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NCJ Number: 202170 Find in a Library
Title: Triple P-Positive Parenting Programme: A Universal Population-Level Approach to the Prevention of Child Abuse
Journal: Child Abuse Review  Volume:12  Issue:3  Dated:May/June 2003  Pages:155-171
Author(s): Matthew R. Sanders; Warren Cann; Carol Markie-Dadds
Date Published: May 2003
Page Count: 17
Type: Program/Project Description
Format: Article
Language: English
Country: United Kingdom
Annotation: This article discusses the Triple P-Positive Parenting Program, a population-level approach to child abuse prevention.
Abstract: The Triple P-Positive Parenting Program is a multilevel, preventively oriented parenting and family support strategy. The program aims to prevent severe behavioral, emotional, and developmental problems and child maltreatment by enhancing family protective factors and reducing risk factors associated with child maltreatment. The goals of the program are to enhance the knowledge and skills of parents, promote nurturing environments for children and young people, and promote children’s competencies through positive parenting practices. The program targets five different developmental periods, from infancy, toddlerhood, and preschool age to pre-adolescence and adolescence. Triple P draws its program content from several theoretical frameworks, including the social learning model and social information processing models. The self-regulatory framework is operationalized to include self-sufficiency, parental self-efficacy, self-management, and personal agency. The five core positive parenting principles are: (1) ensuring a safe and engaging environment; (2) creating a positive learning environment; (3) using assertive discipline; (4) having realistic expectations; and (5) taking care of oneself as a parent. Research trials are currently underway evaluating the efficacy of the Triple P system of intervention with populations of families notified for child maltreatment. This research evaluates the use of broad parent-training interventions. Research strategies to address the impact of a coordinated, systematic, universal positive parenting campaign such as level 1 Triple P interventions need to be progressed. It is unlikely that there will be any reduction in child maltreatment at a population level unless a broader ecological perspective to supporting parents is adopted. 1 figure, 2 tables, 39 references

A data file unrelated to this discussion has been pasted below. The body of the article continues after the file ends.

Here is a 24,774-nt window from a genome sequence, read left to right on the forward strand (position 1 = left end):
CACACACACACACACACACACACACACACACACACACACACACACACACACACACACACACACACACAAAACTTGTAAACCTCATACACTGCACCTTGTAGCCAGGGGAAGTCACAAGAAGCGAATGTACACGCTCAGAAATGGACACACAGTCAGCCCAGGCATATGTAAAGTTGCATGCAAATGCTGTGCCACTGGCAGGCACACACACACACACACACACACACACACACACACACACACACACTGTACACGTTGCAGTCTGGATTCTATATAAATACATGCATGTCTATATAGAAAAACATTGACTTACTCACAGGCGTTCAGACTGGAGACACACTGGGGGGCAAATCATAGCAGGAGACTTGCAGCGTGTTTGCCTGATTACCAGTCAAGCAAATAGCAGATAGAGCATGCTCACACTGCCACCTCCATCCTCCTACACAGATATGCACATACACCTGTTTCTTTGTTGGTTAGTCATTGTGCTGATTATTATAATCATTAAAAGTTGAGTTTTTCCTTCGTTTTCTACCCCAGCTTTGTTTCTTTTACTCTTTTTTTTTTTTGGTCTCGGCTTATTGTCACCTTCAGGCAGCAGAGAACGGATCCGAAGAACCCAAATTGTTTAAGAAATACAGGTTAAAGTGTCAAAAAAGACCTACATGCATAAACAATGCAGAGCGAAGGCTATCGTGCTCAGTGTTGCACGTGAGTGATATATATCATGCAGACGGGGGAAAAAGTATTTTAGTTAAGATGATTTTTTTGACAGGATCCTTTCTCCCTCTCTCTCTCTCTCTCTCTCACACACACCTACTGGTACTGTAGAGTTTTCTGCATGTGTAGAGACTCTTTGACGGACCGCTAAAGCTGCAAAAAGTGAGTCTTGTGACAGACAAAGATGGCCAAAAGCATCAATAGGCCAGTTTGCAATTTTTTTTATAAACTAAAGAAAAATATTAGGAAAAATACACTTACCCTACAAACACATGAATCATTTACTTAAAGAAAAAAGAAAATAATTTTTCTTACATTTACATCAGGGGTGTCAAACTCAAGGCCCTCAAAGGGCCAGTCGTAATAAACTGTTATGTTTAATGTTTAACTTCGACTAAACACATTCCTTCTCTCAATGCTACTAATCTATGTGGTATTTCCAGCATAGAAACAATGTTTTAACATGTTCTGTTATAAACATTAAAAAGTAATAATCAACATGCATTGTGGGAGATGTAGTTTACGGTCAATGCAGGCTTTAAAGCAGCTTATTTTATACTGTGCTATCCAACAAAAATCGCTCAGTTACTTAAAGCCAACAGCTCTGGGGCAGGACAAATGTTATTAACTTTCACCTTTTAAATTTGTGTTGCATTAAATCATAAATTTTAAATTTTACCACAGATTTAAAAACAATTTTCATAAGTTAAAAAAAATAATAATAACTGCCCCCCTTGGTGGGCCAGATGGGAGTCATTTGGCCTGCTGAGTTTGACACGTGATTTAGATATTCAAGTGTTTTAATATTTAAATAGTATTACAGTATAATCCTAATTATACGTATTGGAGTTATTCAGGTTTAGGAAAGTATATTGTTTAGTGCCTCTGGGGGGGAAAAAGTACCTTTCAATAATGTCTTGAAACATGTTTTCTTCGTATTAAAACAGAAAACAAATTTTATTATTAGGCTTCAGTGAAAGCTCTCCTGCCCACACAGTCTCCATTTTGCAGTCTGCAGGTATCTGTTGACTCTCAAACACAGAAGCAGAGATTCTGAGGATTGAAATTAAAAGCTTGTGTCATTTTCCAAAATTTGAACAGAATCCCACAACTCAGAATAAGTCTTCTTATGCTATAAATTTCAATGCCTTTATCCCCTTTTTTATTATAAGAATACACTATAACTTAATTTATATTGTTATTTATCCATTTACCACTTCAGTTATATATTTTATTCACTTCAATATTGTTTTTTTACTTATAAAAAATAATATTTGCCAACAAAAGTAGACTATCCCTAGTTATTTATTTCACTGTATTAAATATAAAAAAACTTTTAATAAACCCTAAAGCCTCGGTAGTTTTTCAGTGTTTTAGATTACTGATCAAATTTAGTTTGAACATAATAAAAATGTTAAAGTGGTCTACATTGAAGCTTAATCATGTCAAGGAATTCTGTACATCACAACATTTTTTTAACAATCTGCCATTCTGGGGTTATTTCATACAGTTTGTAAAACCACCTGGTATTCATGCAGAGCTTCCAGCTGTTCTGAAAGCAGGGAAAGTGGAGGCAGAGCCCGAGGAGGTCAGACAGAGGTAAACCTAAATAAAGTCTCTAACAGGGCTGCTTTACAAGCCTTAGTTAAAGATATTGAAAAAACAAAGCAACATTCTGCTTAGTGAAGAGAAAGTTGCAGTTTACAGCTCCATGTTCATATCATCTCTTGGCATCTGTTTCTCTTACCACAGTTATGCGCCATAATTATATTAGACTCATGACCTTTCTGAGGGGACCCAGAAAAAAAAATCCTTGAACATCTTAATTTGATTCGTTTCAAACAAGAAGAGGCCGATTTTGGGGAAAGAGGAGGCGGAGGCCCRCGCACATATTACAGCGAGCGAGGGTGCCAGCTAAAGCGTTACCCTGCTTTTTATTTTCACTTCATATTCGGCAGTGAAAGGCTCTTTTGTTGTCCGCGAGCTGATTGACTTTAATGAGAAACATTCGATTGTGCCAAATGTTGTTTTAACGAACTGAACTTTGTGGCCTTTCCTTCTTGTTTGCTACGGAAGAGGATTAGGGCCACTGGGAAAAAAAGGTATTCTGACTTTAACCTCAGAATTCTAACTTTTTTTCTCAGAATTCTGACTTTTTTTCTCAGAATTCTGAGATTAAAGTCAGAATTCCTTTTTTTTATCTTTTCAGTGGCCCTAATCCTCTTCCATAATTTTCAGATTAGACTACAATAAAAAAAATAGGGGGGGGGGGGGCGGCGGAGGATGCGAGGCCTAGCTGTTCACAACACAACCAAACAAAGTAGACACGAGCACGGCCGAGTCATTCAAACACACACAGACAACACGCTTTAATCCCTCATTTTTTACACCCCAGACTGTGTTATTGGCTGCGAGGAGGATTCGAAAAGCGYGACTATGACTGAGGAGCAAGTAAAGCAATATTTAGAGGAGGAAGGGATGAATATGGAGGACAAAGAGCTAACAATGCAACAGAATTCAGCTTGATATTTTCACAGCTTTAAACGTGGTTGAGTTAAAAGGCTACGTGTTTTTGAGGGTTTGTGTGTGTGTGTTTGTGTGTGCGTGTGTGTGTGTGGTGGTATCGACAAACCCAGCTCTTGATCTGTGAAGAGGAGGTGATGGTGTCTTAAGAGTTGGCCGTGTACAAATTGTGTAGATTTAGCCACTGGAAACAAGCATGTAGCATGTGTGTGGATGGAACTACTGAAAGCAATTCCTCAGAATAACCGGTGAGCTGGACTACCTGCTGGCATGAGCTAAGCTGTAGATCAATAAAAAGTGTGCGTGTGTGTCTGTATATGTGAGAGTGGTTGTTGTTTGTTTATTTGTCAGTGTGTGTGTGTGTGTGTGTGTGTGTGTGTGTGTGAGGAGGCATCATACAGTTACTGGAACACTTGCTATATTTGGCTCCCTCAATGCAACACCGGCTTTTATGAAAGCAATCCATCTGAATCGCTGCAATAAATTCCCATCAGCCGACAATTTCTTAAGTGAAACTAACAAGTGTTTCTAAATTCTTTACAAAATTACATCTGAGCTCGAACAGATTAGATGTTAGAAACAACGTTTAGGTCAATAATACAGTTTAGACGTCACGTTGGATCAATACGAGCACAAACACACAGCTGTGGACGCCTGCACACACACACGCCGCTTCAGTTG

Main Term(s): Child abuse treatment; Research methods
Index Term(s): Child abuse prevention; Crisis intervention; Family counseling; Parent education; Program design; Treatment; Victim services
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